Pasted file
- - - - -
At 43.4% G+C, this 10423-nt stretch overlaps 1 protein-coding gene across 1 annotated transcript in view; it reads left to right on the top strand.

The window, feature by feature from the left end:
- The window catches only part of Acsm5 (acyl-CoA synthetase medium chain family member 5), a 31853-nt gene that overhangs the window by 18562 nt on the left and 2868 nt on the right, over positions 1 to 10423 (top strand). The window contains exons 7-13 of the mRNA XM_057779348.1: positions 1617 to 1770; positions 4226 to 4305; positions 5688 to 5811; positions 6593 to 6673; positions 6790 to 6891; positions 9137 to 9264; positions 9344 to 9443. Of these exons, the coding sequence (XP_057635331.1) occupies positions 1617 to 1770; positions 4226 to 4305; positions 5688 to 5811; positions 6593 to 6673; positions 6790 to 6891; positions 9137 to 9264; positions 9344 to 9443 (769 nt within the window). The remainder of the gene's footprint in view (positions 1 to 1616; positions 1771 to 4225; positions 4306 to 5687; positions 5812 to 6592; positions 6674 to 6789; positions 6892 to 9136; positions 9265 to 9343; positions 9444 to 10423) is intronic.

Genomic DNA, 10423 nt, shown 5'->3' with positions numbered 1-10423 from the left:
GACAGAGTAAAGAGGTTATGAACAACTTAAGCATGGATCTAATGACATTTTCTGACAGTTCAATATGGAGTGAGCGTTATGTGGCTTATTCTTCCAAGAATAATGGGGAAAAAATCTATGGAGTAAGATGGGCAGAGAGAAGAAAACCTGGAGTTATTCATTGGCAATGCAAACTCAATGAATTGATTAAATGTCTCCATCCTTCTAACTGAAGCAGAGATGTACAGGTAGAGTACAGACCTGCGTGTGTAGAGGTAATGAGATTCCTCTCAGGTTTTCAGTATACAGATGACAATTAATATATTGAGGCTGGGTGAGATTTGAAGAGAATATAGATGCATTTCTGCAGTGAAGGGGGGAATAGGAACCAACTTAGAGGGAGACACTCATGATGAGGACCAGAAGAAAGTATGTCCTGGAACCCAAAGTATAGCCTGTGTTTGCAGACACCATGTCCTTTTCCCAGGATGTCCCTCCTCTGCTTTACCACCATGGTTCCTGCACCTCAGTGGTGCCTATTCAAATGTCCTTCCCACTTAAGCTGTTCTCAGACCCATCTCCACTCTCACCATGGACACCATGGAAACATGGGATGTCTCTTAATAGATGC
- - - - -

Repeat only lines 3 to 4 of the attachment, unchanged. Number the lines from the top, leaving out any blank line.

- The window catches only part of Acsm5 (acyl-CoA synthetase medium chain family member 5), a 31853-nt gene that overhangs the window by 18562 nt on the left and 2868 nt on the right, over positions 1 to 10423 (top strand). The window contains exons 7-13 of the mRNA XM_057779348.1: positions 1617 to 1770; positions 4226 to 4305; positions 5688 to 5811; positions 6593 to 6673; positions 6790 to 6891; positions 9137 to 9264; positions 9344 to 9443. Of these exons, the coding sequence (XP_057635331.1) occupies positions 1617 to 1770; positions 4226 to 4305; positions 5688 to 5811; positions 6593 to 6673; positions 6790 to 6891; positions 9137 to 9264; positions 9344 to 9443 (769 nt within the window). The remainder of the gene's footprint in view (positions 1 to 1616; positions 1771 to 4225; positions 4306 to 5687; positions 5812 to 6592; positions 6674 to 6789; positions 6892 to 9136; positions 9265 to 9343; positions 9444 to 10423) is intronic.

Genomic DNA, 10423 nt, shown 5'->3' with positions numbered 1-10423 from the left: